A biography written by Barbara Jeffery rsm
The first Reverend Mother of St Mary’s Convent, Handsworth was Juliana Hardman. She came from a staunch Catholic background and her family had their roots in Lancashire, a county renowned for its Catholicity. John Hardman Senior, Juliana’s father, went into the metal button trade and set up his own business in Birmingham with a partner Thomas Lewis. John married three times during his life and had families with his first two wives. It was with his second wife, Lydia Wareing that John had two daughters who both became Sisters of Mercy, Mary and Juliana.
Juliana was born on 26 April 1813 and it appears that she was probably taught at home until she was 12 years old. Her mother died when she was only 3 years old and her father married his third wife, Barbara Sumner when Juliana was just 13. Juliana went to Caverswall Castle in Staffordshire to be educated by the Benedictine nuns and in 1826 Bishop Walsh confirmed her. It seems that it was Bishop Walsh who was instrumental in the Sisters of Mercy coming to Handsworth. In a letter dated February 4 1840 Bishop Walsh wrote to John Hardman to say that he had one grand plan and that was to approach Catherine McAuley for a foundation in Birmingham. In April 1840 The Morning Register newspaper reported:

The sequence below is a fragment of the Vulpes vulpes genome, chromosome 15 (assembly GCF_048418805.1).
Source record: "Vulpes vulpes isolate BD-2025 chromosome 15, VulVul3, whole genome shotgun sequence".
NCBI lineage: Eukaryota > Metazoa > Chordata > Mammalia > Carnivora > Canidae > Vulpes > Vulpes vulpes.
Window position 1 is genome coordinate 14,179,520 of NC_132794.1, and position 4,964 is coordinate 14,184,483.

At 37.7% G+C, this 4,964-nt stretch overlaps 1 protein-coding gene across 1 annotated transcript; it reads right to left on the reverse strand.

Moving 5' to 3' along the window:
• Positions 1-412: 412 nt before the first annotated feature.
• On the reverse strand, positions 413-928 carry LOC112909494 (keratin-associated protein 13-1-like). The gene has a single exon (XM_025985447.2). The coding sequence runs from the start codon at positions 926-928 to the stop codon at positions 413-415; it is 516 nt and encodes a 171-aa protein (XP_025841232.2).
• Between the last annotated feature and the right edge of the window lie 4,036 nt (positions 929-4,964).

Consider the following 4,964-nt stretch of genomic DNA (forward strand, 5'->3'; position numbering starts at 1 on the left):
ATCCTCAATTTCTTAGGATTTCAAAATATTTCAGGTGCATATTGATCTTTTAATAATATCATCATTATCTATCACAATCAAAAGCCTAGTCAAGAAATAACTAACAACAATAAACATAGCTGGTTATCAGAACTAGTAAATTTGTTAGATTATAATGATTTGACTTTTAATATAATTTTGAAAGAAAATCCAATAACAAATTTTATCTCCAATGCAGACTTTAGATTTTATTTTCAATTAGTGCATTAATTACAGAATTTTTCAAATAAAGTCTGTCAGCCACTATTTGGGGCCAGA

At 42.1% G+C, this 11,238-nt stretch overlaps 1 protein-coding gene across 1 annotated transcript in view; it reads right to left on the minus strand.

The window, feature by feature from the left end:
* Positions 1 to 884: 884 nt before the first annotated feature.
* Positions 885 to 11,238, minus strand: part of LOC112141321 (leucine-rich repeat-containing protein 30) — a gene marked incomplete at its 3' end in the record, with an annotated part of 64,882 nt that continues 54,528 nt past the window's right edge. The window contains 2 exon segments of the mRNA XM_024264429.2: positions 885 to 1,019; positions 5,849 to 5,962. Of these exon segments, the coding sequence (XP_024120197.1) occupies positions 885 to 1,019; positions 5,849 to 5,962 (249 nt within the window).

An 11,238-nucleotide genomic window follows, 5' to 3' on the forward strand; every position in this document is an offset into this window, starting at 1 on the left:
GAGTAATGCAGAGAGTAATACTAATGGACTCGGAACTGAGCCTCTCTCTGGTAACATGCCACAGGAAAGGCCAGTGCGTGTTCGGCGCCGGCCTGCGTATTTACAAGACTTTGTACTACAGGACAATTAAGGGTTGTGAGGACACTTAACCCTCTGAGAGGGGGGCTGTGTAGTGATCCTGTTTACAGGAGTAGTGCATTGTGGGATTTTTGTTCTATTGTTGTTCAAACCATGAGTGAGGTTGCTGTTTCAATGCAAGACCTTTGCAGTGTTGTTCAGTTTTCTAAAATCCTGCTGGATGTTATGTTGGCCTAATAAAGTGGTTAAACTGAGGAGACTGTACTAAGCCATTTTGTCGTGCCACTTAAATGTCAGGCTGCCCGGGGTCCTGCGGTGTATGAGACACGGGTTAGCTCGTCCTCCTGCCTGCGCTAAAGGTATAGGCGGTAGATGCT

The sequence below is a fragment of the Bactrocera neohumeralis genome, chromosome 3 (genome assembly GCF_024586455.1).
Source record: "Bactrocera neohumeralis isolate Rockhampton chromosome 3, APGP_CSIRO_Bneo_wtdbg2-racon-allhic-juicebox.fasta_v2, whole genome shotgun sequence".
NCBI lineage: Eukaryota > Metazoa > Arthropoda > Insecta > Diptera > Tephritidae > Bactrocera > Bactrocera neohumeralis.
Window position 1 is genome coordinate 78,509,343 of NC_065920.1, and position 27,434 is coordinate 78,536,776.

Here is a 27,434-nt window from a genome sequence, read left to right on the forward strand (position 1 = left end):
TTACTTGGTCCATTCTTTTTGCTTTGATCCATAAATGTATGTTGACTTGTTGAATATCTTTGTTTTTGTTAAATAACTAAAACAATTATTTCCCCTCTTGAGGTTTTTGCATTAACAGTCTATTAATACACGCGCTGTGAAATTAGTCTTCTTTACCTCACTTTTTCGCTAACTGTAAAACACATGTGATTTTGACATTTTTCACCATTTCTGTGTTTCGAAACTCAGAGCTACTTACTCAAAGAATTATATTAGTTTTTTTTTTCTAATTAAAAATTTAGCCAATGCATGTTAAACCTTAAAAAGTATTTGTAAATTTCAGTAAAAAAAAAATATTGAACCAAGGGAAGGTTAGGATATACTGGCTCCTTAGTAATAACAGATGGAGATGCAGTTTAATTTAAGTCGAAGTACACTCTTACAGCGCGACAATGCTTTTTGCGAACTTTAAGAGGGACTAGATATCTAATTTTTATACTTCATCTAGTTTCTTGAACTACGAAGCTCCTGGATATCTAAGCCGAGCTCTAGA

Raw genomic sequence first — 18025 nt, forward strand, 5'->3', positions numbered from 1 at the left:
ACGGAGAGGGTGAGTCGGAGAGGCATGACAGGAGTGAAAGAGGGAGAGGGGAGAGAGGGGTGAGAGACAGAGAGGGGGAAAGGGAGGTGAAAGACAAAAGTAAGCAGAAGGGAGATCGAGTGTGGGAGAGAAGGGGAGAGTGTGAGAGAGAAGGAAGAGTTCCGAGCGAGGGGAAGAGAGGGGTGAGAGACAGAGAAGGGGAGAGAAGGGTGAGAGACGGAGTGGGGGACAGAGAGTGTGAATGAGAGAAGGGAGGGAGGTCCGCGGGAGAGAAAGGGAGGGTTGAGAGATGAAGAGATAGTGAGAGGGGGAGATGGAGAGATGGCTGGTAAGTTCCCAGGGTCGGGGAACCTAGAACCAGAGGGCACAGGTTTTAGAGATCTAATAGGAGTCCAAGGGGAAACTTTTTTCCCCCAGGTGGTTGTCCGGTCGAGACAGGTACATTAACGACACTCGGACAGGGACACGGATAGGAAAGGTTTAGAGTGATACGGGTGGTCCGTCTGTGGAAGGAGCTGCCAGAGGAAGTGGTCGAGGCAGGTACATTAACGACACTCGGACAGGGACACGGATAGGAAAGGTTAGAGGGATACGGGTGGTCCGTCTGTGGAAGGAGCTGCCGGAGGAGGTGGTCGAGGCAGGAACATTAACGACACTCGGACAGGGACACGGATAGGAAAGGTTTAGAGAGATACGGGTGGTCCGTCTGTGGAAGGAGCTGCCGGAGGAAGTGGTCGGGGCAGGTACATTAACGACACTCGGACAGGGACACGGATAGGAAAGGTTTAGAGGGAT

The plans etc of the building are by the highly gifted Pugin, and have been much admired by all who have seen them. The convent is intended to receive twenty of the Sisters and also to accommodate thirty poor orphans whom they will take under their care. The chief expense will be borne by that noble-minded inhabitant of Birmingham, John Hardman, Esq., whose never failing liberality in the course of charity and religion can only be rewarded in a better world. Four ladies are about to proceed immediately to Dublin, to go through their novitiate there and as soon as professed to return to Birmingham. We understand that Miss J Hardman, a daughter of the generous founder of the convent is one of the happy number Morning Register, Wed April 22nd 1840